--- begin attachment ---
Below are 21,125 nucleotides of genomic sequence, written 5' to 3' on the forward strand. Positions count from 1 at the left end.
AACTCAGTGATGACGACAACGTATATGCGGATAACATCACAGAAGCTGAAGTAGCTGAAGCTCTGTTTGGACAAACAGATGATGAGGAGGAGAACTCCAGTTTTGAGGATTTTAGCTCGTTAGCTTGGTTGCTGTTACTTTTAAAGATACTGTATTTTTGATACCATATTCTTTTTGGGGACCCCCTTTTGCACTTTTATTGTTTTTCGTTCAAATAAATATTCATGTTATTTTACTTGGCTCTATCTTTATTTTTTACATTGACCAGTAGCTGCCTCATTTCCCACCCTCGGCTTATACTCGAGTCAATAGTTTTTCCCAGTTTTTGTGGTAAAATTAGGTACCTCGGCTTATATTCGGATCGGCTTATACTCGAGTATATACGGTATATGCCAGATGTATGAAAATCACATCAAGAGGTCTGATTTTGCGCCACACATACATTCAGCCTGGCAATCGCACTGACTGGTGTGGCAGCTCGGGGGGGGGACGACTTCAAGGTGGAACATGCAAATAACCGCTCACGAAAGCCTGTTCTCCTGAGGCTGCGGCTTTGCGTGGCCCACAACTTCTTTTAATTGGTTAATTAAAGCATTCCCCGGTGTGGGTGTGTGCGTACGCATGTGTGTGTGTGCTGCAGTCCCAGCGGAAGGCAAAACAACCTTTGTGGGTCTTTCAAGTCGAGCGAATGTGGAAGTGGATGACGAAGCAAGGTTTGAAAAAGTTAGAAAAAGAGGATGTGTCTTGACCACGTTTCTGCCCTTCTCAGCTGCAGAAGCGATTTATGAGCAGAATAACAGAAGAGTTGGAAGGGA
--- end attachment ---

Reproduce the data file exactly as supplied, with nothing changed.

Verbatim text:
Below are 21,125 nucleotides of genomic sequence, written 5' to 3' on the forward strand. Positions count from 1 at the left end.
AACTCAGTGATGACGACAACGTATATGCGGATAACATCACAGAAGCTGAAGTAGCTGAAGCTCTGTTTGGACAAACAGATGATGAGGAGGAGAACTCCAGTTTTGAGGATTTTAGCTCGTTAGCTTGGTTGCTGTTACTTTTAAAGATACTGTATTTTTGATACCATATTCTTTTTGGGGACCCCCTTTTGCACTTTTATTGTTTTTCGTTCAAATAAATATTCATGTTATTTTACTTGGCTCTATCTTTATTTTTTACATTGACCAGTAGCTGCCTCATTTCCCACCCTCGGCTTATACTCGAGTCAATAGTTTTTCCCAGTTTTTGTGGTAAAATTAGGTACCTCGGCTTATATTCGGATCGGCTTATACTCGAGTATATACGGTATATGCCAGATGTATGAAAATCACATCAAGAGGTCTGATTTTGCGCCACACATACATTCAGCCTGGCAATCGCACTGACTGGTGTGGCAGCTCGGGGGGGGGACGACTTCAAGGTGGAACATGCAAATAACCGCTCACGAAAGCCTGTTCTCCTGAGGCTGCGGCTTTGCGTGGCCCACAACTTCTTTTAATTGGTTAATTAAAGCATTCCCCGGTGTGGGTGTGTGCGTACGCATGTGTGTGTGTGCTGCAGTCCCAGCGGAAGGCAAAACAACCTTTGTGGGTCTTTCAAGTCGAGCGAATGTGGAAGTGGATGACGAAGCAAGGTTTGAAAAAGTTAGAAAAAGAGGATGTGTCTTGACCACGTTTCTGCCCTTCTCAGCTGCAGAAGCGATTTATGAGCAGAATAACAGAAGAGTTGGAAGGGA